Henry has the body of an NFL tight end -- with a combination of power and skill. He shows great court presence, when you walk into the gym to evaluate him it's easy to pick him out in the warm-up line. This physical and aggressive scorer is very athletic, and he can play several positions -- he could probably post up an undersized center and score over him. In transition, he sprints the lane looking to get all the way to the rim. If the defense is set, he can stop-and-pop from 3 or penetrate to draw the defense and kick out. In the half court, Henry can shoot the deep 3 off the catch with ease. He has great looking shooting form, a high release and a good follow through with great elevation. He uses the shot fake and the foot fake to get the defense out of position in order to start his attack off the dribble. He has a strong, low handle and uses his big body to protect the ball. He likes to go between the legs into a right to left crossover, as well. We did not see much of a midrange game, he either knocked down a 3, drew the defense and kicked or got all the way to the rim where he does a great job of scoring through contact and getting to the free-throw line. A strong post game is also part of his scoring package. He can be a nightmare for smaller perimeter players in the paint. On the left low box, he likes the quick turn shot. On the right low box, he comes to the middle of the lane and again elevates over the defense at point-blank range for two points or the old-fashioned three-point play. Henry is also a good screener, and he seems to understand that the screener might be open because he opens to the ball after he screens. He is a good defensive rebounder and is a threat to go coast-to-coast. Henry's a physical on the ball defender, who uses his strong body and arms-length distance to keep the ball handler in front of him, and he can recover from a defensive mistake with his super athletic ability. Henry should work to improve his midrange game; he is prone to charges with the way he attacks the rim, and at times he tends to over dribble and bog down the offense.
John Wall, PG (6-3, 180)
2009, Raleigh, N.C. / Word of God
Wall is a long-armed and athletic lead guard. He can organize and run the team and is an excellent ball handler and passer. At times, he seems to have eyes in the back of his head. He changes speed and directions with a great burst of speed around defenders. He pushes the ball with great pace and makes the right decision on the fast break. He also penetrates deep into the lane and has a special talent to fit the ball into tight places for layups that would result in a turnover for most players. Wall can also drive, draw and kick to open shooters. During this event, he kept his turnovers to a minimum. Wall's an explosive driver both ways in the half court, he likes to drive baseline especially from the left corner. He understands how to play, I saw him repeatedly pass read the defense and make the proper cut after giving up the ball. He's not a great shooter, but is good enough to keep the defense honest. He also showed range with all his 3-point attempts being from off the catch. His shooting form is not bad, but he has an inconsistent release and he does not put his hand toward the rim on his follow through. That problem can be corrected by shooting a high number of quality shots on a daily basis. He's a good defensive rebounder and is always a threat to go coast-to-coast in about four or five dribbles. He is also a skilled offensive rebounder at the scoring guard position when his coach inserts a smaller point guard. He plays in a defensive stance and is a pretty good on-ball defender with quick hands. At times, he hops around too much which could get him beat off the dribble. He's a good shot-blocker from behind in transition or from the weak side in the half court. Wall reminds me of Rajon Rondo of the Boston Celtics at times; he's an immediate impact player at the high major level.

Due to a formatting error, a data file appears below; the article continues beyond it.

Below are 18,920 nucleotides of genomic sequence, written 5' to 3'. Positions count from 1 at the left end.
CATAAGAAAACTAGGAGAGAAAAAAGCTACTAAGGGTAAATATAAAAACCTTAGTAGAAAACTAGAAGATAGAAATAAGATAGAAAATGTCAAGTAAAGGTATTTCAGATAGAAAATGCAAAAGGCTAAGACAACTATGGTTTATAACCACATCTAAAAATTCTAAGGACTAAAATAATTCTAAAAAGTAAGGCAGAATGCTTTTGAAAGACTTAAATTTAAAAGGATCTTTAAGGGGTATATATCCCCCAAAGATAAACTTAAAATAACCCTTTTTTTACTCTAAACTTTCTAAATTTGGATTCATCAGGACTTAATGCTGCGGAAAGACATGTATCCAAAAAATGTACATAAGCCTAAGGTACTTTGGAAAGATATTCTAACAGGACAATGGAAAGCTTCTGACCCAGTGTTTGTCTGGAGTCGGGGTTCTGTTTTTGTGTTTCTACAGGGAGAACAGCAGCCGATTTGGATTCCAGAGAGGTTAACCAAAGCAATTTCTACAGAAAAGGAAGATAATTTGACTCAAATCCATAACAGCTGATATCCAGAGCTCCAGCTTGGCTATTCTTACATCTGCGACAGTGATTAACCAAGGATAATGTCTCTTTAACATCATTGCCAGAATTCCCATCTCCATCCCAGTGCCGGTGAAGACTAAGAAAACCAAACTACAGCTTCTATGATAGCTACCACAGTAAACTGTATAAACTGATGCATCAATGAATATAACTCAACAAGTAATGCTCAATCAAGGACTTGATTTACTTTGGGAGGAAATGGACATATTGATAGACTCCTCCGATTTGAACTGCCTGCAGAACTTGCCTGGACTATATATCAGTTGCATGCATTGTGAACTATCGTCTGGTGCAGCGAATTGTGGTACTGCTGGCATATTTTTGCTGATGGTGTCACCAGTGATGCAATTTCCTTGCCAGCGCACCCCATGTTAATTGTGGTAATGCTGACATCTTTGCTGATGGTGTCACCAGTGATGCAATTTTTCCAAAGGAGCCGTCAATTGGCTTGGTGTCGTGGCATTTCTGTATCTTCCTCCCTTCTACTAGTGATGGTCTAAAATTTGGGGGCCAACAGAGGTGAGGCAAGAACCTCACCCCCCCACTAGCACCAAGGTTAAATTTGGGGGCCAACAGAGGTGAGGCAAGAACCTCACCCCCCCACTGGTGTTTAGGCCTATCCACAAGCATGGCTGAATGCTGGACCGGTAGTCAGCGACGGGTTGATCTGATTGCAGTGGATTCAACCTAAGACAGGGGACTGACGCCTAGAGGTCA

D.J. Richardson, SG (6-3, 175)
2009, Peoria, Ill. / Central, Committed to Illinois